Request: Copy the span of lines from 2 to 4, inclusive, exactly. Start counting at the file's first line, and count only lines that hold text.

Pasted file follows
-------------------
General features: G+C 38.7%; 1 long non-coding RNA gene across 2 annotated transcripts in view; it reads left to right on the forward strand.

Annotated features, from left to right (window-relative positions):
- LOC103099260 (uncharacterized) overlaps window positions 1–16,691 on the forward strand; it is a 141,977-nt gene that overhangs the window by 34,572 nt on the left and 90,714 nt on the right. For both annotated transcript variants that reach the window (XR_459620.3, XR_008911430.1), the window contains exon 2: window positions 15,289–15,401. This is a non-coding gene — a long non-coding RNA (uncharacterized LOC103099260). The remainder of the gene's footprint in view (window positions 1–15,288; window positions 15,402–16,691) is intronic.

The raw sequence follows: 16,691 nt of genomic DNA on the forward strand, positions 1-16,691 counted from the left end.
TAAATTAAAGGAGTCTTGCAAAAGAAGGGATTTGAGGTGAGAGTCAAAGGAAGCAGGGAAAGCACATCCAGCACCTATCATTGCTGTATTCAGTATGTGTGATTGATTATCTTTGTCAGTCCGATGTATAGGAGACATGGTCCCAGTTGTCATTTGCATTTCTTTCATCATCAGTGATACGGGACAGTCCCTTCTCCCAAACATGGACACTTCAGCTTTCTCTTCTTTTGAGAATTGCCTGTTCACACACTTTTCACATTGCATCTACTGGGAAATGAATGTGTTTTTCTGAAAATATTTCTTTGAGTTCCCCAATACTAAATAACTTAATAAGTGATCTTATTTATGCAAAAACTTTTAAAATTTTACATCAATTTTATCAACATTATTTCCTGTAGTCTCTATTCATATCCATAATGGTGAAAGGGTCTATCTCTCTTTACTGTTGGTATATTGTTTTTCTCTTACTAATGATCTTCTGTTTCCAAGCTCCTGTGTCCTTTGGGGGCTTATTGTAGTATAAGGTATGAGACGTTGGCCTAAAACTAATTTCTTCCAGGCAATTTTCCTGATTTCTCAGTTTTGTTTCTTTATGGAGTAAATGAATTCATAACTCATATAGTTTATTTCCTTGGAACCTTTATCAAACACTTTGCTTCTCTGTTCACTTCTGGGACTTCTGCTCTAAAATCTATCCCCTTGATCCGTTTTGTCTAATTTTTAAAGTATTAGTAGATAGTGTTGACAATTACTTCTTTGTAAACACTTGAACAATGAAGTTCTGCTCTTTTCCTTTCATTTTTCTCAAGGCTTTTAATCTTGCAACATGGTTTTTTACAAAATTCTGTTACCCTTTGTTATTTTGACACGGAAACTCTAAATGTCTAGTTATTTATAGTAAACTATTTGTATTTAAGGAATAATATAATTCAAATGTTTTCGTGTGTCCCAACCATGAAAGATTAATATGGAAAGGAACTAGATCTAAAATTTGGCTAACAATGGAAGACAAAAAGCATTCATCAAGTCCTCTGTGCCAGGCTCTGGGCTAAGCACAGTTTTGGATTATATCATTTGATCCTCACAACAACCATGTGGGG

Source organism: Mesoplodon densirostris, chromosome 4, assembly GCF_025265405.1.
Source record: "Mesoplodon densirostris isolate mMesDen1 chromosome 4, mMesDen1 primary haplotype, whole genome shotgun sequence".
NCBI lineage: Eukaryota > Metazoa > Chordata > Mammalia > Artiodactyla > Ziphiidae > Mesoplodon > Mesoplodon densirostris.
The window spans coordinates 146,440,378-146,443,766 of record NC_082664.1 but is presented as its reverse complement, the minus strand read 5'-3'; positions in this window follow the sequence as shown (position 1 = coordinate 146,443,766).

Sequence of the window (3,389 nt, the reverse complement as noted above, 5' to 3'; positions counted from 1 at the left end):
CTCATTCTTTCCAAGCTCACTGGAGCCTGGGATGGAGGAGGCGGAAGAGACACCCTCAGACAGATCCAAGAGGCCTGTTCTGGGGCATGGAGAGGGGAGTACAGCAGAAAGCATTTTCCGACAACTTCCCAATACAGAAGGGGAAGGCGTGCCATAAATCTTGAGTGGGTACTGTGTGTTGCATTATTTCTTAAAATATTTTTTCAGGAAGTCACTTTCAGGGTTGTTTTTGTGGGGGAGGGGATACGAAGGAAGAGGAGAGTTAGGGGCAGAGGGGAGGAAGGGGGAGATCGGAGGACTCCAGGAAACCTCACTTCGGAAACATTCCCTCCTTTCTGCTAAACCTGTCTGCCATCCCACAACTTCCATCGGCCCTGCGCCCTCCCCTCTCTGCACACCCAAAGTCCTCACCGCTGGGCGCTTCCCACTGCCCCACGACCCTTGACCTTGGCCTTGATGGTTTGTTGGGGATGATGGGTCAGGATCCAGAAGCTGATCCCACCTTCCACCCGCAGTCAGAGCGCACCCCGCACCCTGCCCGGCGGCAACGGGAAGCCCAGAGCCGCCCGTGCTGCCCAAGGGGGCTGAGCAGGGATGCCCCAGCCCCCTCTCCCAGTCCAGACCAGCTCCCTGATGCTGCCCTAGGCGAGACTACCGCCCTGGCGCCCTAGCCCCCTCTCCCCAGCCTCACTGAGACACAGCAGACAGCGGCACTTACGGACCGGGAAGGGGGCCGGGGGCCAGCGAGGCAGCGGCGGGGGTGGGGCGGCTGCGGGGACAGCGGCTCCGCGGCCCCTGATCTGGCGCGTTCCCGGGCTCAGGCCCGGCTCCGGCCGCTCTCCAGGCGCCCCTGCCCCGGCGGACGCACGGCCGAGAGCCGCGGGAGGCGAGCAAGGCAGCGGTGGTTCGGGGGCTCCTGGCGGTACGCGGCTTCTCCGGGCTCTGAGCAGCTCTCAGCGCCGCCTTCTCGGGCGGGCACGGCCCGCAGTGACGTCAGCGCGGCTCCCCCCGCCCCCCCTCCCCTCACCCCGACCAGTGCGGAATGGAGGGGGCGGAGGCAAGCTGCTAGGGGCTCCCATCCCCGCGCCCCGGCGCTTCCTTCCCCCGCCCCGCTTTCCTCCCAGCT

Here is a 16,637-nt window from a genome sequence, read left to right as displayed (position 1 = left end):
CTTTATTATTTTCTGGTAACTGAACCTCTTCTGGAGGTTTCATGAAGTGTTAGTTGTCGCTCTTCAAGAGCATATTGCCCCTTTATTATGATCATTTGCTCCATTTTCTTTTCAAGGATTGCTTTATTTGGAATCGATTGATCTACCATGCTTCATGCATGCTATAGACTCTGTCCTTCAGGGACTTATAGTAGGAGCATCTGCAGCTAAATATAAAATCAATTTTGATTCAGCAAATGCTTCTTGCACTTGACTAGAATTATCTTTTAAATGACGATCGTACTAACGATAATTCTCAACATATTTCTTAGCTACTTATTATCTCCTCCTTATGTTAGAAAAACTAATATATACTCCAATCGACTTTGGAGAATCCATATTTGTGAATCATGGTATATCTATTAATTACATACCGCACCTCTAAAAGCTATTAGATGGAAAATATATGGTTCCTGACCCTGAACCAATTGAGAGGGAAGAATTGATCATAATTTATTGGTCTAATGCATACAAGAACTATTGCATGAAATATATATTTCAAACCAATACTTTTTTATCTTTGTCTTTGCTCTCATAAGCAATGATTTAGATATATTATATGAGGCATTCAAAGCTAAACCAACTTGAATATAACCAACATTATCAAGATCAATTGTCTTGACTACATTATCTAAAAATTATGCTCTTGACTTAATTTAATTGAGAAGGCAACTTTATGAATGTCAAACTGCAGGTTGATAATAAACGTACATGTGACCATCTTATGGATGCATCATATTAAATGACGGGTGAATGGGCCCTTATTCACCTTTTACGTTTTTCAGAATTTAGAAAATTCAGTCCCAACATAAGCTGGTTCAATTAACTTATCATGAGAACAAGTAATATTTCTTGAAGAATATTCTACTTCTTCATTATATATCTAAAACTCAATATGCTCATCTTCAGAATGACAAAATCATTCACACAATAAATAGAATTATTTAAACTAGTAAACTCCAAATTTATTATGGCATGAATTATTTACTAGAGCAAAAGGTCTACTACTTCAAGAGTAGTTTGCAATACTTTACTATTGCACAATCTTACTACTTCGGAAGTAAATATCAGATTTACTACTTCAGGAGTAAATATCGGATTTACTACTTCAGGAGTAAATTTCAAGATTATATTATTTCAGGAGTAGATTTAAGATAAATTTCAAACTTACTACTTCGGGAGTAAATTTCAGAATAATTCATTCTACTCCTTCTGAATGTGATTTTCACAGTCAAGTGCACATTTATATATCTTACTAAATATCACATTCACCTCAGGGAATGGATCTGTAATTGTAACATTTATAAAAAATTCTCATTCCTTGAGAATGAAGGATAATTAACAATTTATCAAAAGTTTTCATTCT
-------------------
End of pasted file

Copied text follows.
Annotated features, from left to right (window-relative positions):
- LOC103099260 (uncharacterized) overlaps window positions 1–16,691 on the forward strand; it is a 141,977-nt gene that overhangs the window by 34,572 nt on the left and 90,714 nt on the right. For both annotated transcript variants that reach the window (XR_459620.3, XR_008911430.1), the window contains exon 2: window positions 15,289–15,401. This is a non-coding gene — a long non-coding RNA (uncharacterized LOC103099260). The remainder of the gene's footprint in view (window positions 1–15,288; window positions 15,402–16,691) is intronic.

The raw sequence follows: 16,691 nt of genomic DNA on the forward strand, positions 1-16,691 counted from the left end.